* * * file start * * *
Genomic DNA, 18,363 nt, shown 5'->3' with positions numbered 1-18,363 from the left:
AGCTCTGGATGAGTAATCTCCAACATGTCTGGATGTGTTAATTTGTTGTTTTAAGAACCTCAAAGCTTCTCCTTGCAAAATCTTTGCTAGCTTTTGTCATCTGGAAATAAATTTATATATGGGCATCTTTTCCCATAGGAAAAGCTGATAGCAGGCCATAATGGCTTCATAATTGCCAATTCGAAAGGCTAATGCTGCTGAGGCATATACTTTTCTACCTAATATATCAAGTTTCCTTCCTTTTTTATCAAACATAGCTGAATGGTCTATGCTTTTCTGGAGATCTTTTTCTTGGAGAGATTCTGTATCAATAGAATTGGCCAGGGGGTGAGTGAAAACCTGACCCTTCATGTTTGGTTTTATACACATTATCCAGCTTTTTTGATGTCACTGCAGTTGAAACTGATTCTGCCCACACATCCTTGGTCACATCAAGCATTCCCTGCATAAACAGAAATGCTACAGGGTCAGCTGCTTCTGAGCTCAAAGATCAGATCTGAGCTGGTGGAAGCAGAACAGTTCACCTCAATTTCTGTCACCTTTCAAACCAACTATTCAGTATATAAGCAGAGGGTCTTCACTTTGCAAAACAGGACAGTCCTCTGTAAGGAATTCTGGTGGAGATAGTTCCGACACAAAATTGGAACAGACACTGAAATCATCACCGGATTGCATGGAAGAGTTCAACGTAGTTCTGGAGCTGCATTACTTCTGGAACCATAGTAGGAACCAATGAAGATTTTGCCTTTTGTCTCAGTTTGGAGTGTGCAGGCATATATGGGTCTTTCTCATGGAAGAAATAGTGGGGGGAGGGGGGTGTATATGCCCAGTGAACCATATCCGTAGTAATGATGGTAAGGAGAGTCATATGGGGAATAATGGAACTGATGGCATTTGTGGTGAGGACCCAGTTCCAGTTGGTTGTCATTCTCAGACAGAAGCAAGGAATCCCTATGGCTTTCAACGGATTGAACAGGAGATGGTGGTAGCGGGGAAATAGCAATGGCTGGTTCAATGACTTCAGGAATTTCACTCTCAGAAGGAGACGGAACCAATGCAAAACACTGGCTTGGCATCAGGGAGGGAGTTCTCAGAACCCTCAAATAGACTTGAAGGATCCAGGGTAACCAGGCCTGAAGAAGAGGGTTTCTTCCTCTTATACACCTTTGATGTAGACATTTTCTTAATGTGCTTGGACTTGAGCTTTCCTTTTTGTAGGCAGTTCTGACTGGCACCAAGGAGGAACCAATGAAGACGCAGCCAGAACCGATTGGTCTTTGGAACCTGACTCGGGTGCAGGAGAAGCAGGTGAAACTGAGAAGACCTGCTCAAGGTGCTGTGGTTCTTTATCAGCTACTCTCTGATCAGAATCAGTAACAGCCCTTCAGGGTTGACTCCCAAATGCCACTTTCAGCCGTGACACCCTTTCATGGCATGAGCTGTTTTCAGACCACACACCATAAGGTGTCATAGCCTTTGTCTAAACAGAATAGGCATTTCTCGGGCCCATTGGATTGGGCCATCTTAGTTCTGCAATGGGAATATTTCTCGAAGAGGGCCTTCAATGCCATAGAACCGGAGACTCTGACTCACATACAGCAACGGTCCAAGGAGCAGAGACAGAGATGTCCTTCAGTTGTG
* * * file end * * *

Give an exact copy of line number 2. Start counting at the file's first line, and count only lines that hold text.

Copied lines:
AGCTCTGGATGAGTAATCTCCAACATGTCTGGATGTGTTAATTTGTTGTTTTAAGAACCTCAAAGCTTCTCCTTGCAAAATCTTTGCTAGCTTTTGTCATCTGGAAATAAATTTATATATGGGCATCTTTTCCCATAGGAAAAGCTGATAGCAGGCCATAATGGCTTCATAATTGCCAATTCGAAAGGCTAATGCTGCTGAGGCATATACTTTTCTACCTAATATATCAAGTTTCCTTCCTTTTTTATCAAACATAGCTGAATGGTCTATGCTTTTCTGGAGATCTTTTTCTTGGAGAGATTCTGTATCAATAGAATTGGCCAGGGGGTGAGTGAAAACCTGACCCTTCATGTTTGGTTTTATACACATTATCCAGCTTTTTTGATGTCACTGCAGTTGAAACTGATTCTGCCCACACATCCTTGGTCACATCAAGCATTCCCTGCATAAACAGAAATGCTACAGGGTCAGCTGCTTCTGAGCTCAAAGATCAGATCTGAGCTGGTGGAAGCAGAACAGTTCACCTCAATTTCTGTCACCTTTCAAACCAACTATTCAGTATATAAGCAGAGGGTCTTCACTTTGCAAAACAGGACAGTCCTCTGTAAGGAATTCTGGTGGAGATAGTTCCGACACAAAATTGGAACAGACACTGAAATCATCACCGGATTGCATGGAAGAGTTCAACGTAGTTCTGGAGCTGCATTACTTCTGGAACCATAGTAGGAACCAATGAAGATTTTGCCTTTTGTCTCAGTTTGGAGTGTGCAGGCATATATGGGTCTTTCTCATGGAAGAAATAGTGGGGGGAGGGGGGTGTATATGCCCAGTGAACCATATCCGTAGTAATGATGGTAAGGAGAGTCATATGGGGAATAATGGAACTGATGGCATTTGTGGTGAGGACCCAGTTCCAGTTGGTTGTCATTCTCAGACAGAAGCAAGGAATCCCTATGGCTTTCAACGGATTGAACAGGAGATGGTGGTAGCGGGGAAATAGCAATGGCTGGTTCAATGACTTCAGGAATTTCACTCTCAGAAGGAGACGGAACCAATGCAAAACACTGGCTTGGCATCAGGGAGGGAGTTCTCAGAACCCTCAAATAGACTTGAAGGATCCAGGGTAACCAGGCCTGAAGAAGAGGGTTTCTTCCTCTTATACACCTTTGATGTAGACATTTTCTTAATGTGCTTGGACTTGAGCTTTCCTTTTTGTAGGCAGTTCTGACTGGCACCAAGGAGGAACCAATGAAGACGCAGCCAGAACCGATTGGTCTTTGGAACCTGACTCGGGTGCAGGAGAAGCAGGTGAAACTGAGAAGACCTGCTCAAGGTGCTGTGGTTCTTTATCAGCTACTCTCTGATCAGAATCAGTAACAGCCCTTCAGGGTTGACTCCCAAATGCCACTTTCAGCCGTGACACCCTTTCATGGCATGAGCTGTTTTCAGACCACACACCATAAGGTGTCATAGCCTTTGTCTAAACAGAATAGGCATTTCTCGGGCCCATTGGATTGGGCCATCTTAGTTCTGCAATGGGAATATTTCTCGAAGAGGGCCTTCAATGCCATAGAACCGGAGACTCTGACTCACATACAGCAACGGTCCAAGGAGCAGAGACAGAGATGTCCTTCAGTTGTG